Before ETAM, students would apply for their specific major when applying to the university, associate Dean for undergraduate programs in the College of Engineering Angie Hill Price said.
“If applications opened up on Oct. 1, you would fill up really quickly in specific majors,” Price said.
The College of Engineering faculty also found many students had not considered what they wanted to do when they graduate when choosing a specific area of study, Price said.
“What we’re focusing on is getting them to think about, ‘What do you want to do when you graduate, what is your end goal,’ and then work with that goal in mind,” Price said.
Aerospace engineering sophomore Marshall Mann said he chose engineering over other majors because he wanted more than just working in an industry he was interested in.
“Coming into A&M, I knew I wanted to study aerospace,” Mann said. “I’ve always been passionate about airplanes and … I really like to figure out problems using the scientific method and [by building] things.”
Maintaining a 3.5 GPA was a goal of Mann’s during his freshman year, and said it made him nervous about ensuring automatic entry into his first choice of major.
“It actually influenced me to take classes I probably could’ve skipped, like Calc[ulus] I,” Mann said. “I chose to retake it because I said … ‘I can easily grind out an A in this class, so it will be a little easier.’”
Materials science engineering junior Byron Brock said he knew he wanted to study engineering A&M as he liked math and science in high school, although he wasn’t as set on his choice of major. 
“Initially, [when] I came to A&M, I really wanted to be a chemical engineer, and I’d never even heard of materials science,” Brock said. “But those first couple of semesters whenever they give a lot of opportunities to learn about different types of majors, and really see and feel out what you want to be, that’s how I found out about materials science, a major that I now love.”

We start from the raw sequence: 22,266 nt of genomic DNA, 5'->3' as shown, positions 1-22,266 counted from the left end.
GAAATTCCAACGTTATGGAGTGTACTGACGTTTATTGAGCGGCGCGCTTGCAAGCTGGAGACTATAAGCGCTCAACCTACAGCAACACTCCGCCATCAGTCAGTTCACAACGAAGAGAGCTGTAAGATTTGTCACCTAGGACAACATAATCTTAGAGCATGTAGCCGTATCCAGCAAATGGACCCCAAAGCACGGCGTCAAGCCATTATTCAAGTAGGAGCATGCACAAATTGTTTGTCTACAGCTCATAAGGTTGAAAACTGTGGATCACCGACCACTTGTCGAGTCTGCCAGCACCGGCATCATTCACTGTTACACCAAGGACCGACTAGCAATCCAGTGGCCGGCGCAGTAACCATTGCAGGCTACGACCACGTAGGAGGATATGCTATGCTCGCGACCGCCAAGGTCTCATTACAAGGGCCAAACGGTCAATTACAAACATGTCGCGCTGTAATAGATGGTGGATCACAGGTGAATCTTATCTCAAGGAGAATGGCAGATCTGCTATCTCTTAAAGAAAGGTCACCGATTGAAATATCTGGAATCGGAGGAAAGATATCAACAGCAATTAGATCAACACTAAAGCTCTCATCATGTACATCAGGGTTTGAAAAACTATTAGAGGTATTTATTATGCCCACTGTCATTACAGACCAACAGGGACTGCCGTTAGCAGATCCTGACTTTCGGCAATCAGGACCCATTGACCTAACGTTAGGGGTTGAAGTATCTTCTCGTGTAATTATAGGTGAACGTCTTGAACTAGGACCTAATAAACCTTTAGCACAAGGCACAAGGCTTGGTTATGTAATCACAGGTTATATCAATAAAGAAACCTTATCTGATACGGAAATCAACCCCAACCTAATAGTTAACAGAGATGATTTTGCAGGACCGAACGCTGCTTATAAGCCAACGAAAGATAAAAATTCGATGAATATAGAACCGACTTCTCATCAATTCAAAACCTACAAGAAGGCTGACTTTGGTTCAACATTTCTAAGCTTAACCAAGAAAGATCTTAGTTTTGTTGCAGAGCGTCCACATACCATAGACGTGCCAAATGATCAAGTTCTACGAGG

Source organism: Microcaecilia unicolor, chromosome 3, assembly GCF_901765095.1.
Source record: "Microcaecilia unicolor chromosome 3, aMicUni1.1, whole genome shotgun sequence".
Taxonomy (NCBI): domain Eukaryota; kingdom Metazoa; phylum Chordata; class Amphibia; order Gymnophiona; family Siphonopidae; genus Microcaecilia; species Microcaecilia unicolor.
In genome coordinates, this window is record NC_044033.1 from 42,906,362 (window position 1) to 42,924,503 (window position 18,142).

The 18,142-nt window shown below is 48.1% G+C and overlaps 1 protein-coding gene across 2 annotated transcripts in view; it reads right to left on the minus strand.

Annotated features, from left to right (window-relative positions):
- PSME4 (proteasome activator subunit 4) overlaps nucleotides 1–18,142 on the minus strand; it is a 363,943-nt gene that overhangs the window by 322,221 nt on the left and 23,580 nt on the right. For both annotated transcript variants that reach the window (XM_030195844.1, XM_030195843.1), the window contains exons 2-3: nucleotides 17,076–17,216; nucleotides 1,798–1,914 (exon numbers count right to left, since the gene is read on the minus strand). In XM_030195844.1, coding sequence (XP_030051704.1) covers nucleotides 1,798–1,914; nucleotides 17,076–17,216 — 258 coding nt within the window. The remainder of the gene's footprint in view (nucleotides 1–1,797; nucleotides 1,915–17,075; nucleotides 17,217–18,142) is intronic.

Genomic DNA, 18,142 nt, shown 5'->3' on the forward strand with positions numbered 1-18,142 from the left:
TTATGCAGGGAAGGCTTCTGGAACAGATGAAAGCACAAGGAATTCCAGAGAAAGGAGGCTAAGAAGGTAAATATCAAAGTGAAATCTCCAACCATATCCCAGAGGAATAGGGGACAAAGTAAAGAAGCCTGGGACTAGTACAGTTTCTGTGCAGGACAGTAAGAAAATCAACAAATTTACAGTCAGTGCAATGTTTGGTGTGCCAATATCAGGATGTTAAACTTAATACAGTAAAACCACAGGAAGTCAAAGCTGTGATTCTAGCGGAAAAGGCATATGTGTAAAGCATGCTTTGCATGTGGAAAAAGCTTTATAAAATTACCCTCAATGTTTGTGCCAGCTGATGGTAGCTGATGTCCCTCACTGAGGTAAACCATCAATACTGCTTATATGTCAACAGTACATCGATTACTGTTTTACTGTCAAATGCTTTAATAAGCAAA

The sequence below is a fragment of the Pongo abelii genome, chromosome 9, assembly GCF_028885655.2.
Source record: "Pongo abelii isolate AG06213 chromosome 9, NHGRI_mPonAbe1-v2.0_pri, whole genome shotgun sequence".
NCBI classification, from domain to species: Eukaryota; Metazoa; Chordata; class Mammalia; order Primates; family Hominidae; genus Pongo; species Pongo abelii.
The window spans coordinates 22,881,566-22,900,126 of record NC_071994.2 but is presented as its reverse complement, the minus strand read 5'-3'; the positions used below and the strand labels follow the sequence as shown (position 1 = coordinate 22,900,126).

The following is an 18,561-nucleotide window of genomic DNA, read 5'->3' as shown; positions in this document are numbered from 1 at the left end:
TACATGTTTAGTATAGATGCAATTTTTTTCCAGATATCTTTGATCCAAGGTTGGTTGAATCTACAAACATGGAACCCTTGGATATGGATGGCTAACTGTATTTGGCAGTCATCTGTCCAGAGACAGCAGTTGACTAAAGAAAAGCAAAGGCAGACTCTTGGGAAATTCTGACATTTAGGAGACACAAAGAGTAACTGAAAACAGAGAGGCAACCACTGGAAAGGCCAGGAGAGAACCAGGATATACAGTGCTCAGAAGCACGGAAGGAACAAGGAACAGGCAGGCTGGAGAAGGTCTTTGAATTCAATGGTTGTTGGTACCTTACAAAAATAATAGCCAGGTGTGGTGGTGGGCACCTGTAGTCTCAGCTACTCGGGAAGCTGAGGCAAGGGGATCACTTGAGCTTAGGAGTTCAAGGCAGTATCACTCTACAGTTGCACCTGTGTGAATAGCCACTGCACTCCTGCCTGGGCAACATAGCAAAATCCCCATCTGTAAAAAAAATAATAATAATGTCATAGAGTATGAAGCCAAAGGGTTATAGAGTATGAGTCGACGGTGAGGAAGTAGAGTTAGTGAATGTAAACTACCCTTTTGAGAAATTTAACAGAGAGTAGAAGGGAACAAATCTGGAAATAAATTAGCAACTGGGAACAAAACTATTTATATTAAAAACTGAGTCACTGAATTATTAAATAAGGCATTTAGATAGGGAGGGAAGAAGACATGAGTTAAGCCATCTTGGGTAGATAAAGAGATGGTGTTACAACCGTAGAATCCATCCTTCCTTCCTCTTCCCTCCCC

Not having major-specific classes for the first few semesters isn’t as interesting, although it is nice to get general classes like physics and calculus out of the way, Brock said.
“You end up having some classes that end up not applying much,” Brock said. “In a lot of the entry level engineering classes, we did a lot of coding, [but] I haven’t really used much of that since.”
When going through ETAM, if a student doesn’t end up getting any of their three major choices, they can earn offers from other departments within engineering that may still align with their career path, Price said.
“What we’ve found is that our time to graduation has gone down,” Price said. “We have fewer students who are changing majors once they’ve gotten into their major because they know more about what they’re getting sold into.”
As a solution to the previous first-come-first-serve system, ETAM has significantly improved the process for engineers to get their preferred major, Price said.
“Most of the students seem to really love it, some get frustrated and I totally understand that, but they also don’t understand the history of it and how it was actually a lot worse for them,” Price said. “We’re trying to make it better, we really are.”